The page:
Attentive and subconscious mechanisms of smooth pursuit
Past Event Date:
Meeting room:Room 204 - Main Conference Room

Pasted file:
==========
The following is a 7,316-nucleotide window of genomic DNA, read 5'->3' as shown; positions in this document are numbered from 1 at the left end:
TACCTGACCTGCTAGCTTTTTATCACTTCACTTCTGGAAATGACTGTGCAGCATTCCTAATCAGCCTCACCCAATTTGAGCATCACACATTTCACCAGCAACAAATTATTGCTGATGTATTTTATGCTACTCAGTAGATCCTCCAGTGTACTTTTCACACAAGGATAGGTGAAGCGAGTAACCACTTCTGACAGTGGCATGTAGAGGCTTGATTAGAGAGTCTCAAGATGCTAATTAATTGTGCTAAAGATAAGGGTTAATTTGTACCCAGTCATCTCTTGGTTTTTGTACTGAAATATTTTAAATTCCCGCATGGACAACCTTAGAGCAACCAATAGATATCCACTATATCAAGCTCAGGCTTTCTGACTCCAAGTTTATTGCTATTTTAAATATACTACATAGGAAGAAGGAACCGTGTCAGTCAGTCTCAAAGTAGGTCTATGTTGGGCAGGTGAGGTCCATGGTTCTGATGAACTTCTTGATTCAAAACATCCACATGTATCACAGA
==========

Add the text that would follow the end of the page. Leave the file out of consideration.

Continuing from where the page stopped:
Ocular smooth pursuit is fragile and therefore a sensitive biomarker of many neurological problems. But numerous disorders produce similar pursuit deficits rendering pursuit diagnosis non-specific. We think this problem arises because pursuit is almost exclusively tested with a small spot - a stimulus that compels foveation which is a function of the saccadic system. We hypothesize that when a spot is pursued, it not only invokes pursuit, it spontaneously and simultaneously activates the saccadic system. As a result, this not only causes catch-up saccades but also introduces sub-saccadic signals into pursuit. Furthermore, while pursuit is characterized as attentive, we think attention is conferred to pursuit by the saccadic system, and that pursuit is otherwise driven by a subconscious mechanism. Alternatively, many characteristics of pursuit result only from it sharing circuitry with the saccadic system. We have evidence that non-spot pursuit stimuli, or alternative saccade targets, reduces catch-up saccades, and change attention allocation during pursuit. Experiments test: if attentive saccade signals modulate pursuit, if subconscious pursuit can be disentangled from saccades, and if attention selects spot and non-spot pursuit goals. Pursuit, of non-spot stimuli, may reveal different patterns of neural deficits that allow more specific diagnoses.